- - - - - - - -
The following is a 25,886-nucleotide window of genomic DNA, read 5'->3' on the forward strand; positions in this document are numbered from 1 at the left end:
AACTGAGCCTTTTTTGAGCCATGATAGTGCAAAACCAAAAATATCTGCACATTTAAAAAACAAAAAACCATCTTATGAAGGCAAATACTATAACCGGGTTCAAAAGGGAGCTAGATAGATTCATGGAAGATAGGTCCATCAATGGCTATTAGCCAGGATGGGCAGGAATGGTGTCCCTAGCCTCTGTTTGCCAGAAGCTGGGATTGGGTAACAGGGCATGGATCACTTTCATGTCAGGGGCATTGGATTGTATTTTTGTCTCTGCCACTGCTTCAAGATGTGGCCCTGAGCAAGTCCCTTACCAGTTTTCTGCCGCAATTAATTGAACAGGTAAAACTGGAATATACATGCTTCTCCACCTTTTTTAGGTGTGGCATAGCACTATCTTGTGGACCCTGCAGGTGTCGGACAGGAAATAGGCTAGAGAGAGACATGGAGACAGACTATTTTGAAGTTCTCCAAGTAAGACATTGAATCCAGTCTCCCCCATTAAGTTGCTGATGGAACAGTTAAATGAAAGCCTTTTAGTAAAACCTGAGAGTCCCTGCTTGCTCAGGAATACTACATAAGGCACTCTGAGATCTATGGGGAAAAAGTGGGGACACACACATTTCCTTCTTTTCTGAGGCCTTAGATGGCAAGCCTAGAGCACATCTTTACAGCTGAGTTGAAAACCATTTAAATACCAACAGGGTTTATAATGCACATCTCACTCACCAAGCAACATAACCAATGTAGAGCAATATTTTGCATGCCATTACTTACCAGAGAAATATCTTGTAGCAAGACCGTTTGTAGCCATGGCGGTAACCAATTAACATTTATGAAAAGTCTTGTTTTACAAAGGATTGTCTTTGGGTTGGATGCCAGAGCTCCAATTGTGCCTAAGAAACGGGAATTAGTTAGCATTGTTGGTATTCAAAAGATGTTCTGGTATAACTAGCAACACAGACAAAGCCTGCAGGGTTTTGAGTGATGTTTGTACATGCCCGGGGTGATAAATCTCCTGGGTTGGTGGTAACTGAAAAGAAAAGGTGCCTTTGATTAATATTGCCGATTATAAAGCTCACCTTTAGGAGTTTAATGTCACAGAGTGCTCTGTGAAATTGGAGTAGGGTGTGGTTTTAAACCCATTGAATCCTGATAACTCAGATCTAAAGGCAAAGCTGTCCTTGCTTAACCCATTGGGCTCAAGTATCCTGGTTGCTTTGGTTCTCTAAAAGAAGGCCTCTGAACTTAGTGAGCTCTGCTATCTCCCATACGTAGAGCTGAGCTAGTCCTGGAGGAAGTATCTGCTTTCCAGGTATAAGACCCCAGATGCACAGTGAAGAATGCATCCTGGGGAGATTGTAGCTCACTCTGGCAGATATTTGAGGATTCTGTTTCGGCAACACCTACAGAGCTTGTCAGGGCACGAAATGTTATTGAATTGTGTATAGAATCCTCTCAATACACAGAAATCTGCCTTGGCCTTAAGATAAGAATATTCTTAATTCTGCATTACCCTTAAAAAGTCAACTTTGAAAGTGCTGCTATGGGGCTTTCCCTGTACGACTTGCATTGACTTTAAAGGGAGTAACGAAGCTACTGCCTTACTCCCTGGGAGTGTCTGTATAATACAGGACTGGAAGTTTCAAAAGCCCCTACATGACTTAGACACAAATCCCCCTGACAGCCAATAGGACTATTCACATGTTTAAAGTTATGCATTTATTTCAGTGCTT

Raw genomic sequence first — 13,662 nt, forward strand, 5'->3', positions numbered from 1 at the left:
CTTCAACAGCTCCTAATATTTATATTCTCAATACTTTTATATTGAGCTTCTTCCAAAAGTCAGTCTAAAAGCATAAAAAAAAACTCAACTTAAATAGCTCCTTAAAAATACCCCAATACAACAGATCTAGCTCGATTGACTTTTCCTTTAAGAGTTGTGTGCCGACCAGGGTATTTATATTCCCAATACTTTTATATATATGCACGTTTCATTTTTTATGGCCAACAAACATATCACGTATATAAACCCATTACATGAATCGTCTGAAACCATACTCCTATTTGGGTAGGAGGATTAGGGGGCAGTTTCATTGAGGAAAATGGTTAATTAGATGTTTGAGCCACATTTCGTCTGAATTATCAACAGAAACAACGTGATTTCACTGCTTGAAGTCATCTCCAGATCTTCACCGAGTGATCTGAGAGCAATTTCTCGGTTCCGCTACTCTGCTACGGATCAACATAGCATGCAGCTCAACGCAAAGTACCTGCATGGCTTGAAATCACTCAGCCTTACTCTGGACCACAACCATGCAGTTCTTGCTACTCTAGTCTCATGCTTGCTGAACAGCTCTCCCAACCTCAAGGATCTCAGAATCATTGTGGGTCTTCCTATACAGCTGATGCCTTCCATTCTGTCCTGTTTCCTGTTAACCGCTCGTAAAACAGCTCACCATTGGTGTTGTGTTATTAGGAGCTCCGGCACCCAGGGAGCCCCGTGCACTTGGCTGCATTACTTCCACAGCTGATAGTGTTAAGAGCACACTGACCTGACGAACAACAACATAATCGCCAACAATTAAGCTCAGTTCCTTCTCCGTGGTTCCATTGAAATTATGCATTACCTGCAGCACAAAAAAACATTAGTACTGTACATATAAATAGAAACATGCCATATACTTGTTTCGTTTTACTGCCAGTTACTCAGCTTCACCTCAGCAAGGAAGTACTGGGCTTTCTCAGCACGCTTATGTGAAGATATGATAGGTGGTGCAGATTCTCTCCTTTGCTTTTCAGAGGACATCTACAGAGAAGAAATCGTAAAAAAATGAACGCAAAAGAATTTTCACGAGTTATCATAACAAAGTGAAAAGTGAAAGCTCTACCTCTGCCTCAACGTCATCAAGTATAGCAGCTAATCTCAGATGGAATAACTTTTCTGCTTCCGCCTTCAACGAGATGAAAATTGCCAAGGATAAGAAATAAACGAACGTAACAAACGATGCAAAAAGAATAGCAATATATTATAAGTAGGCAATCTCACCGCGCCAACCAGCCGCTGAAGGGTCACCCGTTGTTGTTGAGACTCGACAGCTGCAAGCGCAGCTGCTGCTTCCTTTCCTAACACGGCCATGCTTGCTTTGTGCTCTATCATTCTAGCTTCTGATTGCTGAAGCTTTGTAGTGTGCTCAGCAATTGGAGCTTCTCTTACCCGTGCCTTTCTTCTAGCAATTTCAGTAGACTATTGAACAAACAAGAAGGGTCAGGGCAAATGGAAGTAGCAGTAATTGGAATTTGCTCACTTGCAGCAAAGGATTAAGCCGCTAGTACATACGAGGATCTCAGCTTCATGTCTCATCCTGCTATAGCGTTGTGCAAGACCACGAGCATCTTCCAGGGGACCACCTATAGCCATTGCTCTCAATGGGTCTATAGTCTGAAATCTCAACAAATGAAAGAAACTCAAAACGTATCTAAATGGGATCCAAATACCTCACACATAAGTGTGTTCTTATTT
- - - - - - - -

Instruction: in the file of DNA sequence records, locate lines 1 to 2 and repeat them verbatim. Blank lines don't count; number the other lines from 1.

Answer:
The following is a 25,886-nucleotide window of genomic DNA, read 5'->3' on the forward strand; positions in this document are numbered from 1 at the left end:
AACTGAGCCTTTTTTGAGCCATGATAGTGCAAAACCAAAAATATCTGCACATTTAAAAAACAAAAAACCATCTTATGAAGGCAAATACTATAACCGGGTTCAAAAGGGAGCTAGATAGATTCATGGAAGATAGGTCCATCAATGGCTATTAGCCAGGATGGGCAGGAATGGTGTCCCTAGCCTCTGTTTGCCAGAAGCTGGGATTGGGTAACAGGGCATGGATCACTTTCATGTCAGGGGCATTGGATTGTATTTTTGTCTCTGCCACTGCTTCAAGATGTGGCCCTGAGCAAGTCCCTTACCAGTTTTCTGCCGCAATTAATTGAACAGGTAAAACTGGAATATACATGCTTCTCCACCTTTTTTAGGTGTGGCATAGCACTATCTTGTGGACCCTGCAGGTGTCGGACAGGAAATAGGCTAGAGAGAGACATGGAGACAGACTATTTTGAAGTTCTCCAAGTAAGACATTGAATCCAGTCTCCCCCATTAAGTTGCTGATGGAACAGTTAAATGAAAGCCTTTTAGTAAAACCTGAGAGTCCCTGCTTGCTCAGGAATACTACATAAGGCACTCTGAGATCTATGGGGAAAAAGTGGGGACACACACATTTCCTTCTTTTCTGAGGCCTTAGATGGCAAGCCTAGAGCACATCTTTACAGCTGAGTTGAAAACCATTTAAATACCAACAGGGTTTATAATGCACATCTCACTCACCAAGCAACATAACCAATGTAGAGCAATATTTTGCATGCCATTACTTACCAGAGAAATATCTTGTAGCAAGACCGTTTGTAGCCATGGCGGTAACCAATTAACATTTATGAAAAGTCTTGTTTTACAAAGGATTGTCTTTGGGTTGGATGCCAGAGCTCCAATTGTGCCTAAGAAACGGGAATTAGTTAGCATTGTTGGTATTCAAAAGATGTTCTGGTATAACTAGCAACACAGACAAAGCCTGCAGGGTTTTGAGTGATGTTTGTACATGCCCGGGGTGATAAATCTCCTGGGTTGGTGGTAACTGAAAAGAAAAGGTGCCTTTGATTAATATTGCCGATTATAAAGCTCACCTTTAGGAGTTTAATGTCACAGAGTGCTCTGTGAAATTGGAGTAGGGTGTGGTTTTAAACCCATTGAATCCTGATAACTCAGATCTAAAGGCAAAGCTGTCCTTGCTTAACCCATTGGGCTCAAGTATCCTGGTTGCTTTGGTTCTCTAAAAGAAGGCCTCTGAACTTAGTGAGCTCTGCTATCTCCCATACGTAGAGCTGAGCTAGTCCTGGAGGAAGTATCTGCTTTCCAGGTATAAGACCCCAGATGCACAGTGAAGAATGCATCCTGGGGAGATTGTAGCTCACTCTGGCAGATATTTGAGGATTCTGTTTCGGCAACACCTACAGAGCTTGTCAGGGCACGAAATGTTATTGAATTGTGTATAGAATCCTCTCAATACACAGAAATCTGCCTTGGCCTTAAGATAAGAATATTCTTAATTCTGCATTACCCTTAAAAAGTCAACTTTGAAAGTGCTGCTATGGGGCTTTCCCTGTACGACTTGCATTGACTTTAAAGGGAGTAACGAAGCTACTGCCTTACTCCCTGGGAGTGTCTGTATAATACAGGACTGGAAGTTTCAAAAGCCCCTACATGACTTAGACACAAATCCCCCTGACAGCCAATAGGACTATTCACATGTTTAAAGTTATGCATTTATTTCAGTGCTT